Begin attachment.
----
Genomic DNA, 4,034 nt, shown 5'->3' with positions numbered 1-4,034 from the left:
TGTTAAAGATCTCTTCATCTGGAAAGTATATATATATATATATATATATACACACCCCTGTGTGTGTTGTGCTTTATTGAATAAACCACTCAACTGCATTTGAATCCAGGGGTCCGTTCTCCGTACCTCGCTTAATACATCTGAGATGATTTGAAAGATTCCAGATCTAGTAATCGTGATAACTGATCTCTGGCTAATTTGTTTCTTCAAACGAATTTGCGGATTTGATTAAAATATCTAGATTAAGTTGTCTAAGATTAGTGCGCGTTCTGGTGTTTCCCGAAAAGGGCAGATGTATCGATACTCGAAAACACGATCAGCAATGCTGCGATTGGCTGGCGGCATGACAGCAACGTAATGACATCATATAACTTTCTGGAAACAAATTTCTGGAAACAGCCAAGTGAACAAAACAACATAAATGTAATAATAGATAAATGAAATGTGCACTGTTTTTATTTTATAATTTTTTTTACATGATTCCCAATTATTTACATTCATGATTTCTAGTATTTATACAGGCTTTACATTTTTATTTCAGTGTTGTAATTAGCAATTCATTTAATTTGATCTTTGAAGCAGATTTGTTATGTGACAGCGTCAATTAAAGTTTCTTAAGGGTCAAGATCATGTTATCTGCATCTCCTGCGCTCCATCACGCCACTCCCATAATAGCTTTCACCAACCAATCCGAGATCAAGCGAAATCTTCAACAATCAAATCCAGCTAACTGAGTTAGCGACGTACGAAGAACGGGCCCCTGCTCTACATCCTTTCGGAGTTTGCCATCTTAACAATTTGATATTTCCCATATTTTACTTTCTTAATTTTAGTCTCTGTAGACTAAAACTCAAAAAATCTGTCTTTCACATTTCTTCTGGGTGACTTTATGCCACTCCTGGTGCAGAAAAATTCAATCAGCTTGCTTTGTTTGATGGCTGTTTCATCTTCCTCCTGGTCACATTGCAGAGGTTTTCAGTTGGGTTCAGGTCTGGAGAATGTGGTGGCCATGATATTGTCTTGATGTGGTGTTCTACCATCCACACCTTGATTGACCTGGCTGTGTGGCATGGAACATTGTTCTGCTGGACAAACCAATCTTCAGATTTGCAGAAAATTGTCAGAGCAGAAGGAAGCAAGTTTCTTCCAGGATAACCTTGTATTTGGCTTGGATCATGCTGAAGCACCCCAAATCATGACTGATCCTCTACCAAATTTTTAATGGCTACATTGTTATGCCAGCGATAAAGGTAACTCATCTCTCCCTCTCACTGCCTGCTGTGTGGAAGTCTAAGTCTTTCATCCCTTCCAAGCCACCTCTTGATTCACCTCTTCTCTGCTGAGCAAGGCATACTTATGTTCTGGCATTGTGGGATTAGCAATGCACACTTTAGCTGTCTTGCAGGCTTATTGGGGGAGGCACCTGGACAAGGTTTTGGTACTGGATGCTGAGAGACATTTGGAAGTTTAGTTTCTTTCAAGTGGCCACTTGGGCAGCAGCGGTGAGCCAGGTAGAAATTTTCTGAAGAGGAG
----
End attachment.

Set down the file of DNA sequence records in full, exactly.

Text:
Genomic DNA, 4,034 nt, shown 5'->3' with positions numbered 1-4,034 from the left:
TGTTAAAGATCTCTTCATCTGGAAAGTATATATATATATATATATATATACACACCCCTGTGTGTGTTGTGCTTTATTGAATAAACCACTCAACTGCATTTGAATCCAGGGGTCCGTTCTCCGTACCTCGCTTAATACATCTGAGATGATTTGAAAGATTCCAGATCTAGTAATCGTGATAACTGATCTCTGGCTAATTTGTTTCTTCAAACGAATTTGCGGATTTGATTAAAATATCTAGATTAAGTTGTCTAAGATTAGTGCGCGTTCTGGTGTTTCCCGAAAAGGGCAGATGTATCGATACTCGAAAACACGATCAGCAATGCTGCGATTGGCTGGCGGCATGACAGCAACGTAATGACATCATATAACTTTCTGGAAACAAATTTCTGGAAACAGCCAAGTGAACAAAACAACATAAATGTAATAATAGATAAATGAAATGTGCACTGTTTTTATTTTATAATTTTTTTTACATGATTCCCAATTATTTACATTCATGATTTCTAGTATTTATACAGGCTTTACATTTTTATTTCAGTGTTGTAATTAGCAATTCATTTAATTTGATCTTTGAAGCAGATTTGTTATGTGACAGCGTCAATTAAAGTTTCTTAAGGGTCAAGATCATGTTATCTGCATCTCCTGCGCTCCATCACGCCACTCCCATAATAGCTTTCACCAACCAATCCGAGATCAAGCGAAATCTTCAACAATCAAATCCAGCTAACTGAGTTAGCGACGTACGAAGAACGGGCCCCTGCTCTACATCCTTTCGGAGTTTGCCATCTTAACAATTTGATATTTCCCATATTTTACTTTCTTAATTTTAGTCTCTGTAGACTAAAACTCAAAAAATCTGTCTTTCACATTTCTTCTGGGTGACTTTATGCCACTCCTGGTGCAGAAAAATTCAATCAGCTTGCTTTGTTTGATGGCTGTTTCATCTTCCTCCTGGTCACATTGCAGAGGTTTTCAGTTGGGTTCAGGTCTGGAGAATGTGGTGGCCATGATATTGTCTTGATGTGGTGTTCTACCATCCACACCTTGATTGACCTGGCTGTGTGGCATGGAACATTGTTCTGCTGGACAAACCAATCTTCAGATTTGCAGAAAATTGTCAGAGCAGAAGGAAGCAAGTTTCTTCCAGGATAACCTTGTATTTGGCTTGGATCATGCTGAAGCACCCCAAATCATGACTGATCCTCTACCAAATTTTTAATGGCTACATTGTTATGCCAGCGATAAAGGTAACTCATCTCTCCCTCTCACTGCCTGCTGTGTGGAAGTCTAAGTCTTTCATCCCTTCCAAGCCACCTCTTGATTCACCTCTTCTCTGCTGAGCAAGGCATACTTATGTTCTGGCATTGTGGGATTAGCAATGCACACTTTAGCTGTCTTGCAGGCTTATTGGGGGAGGCACCTGGACAAGGTTTTGGTACTGGATGCTGAGAGACATTTGGAAGTTTAGTTTCTTTCAAGTGGCCACTTGGGCAGCAGCGGTGAGCCAGGTAGAAATTTTCTGAAGAGGAG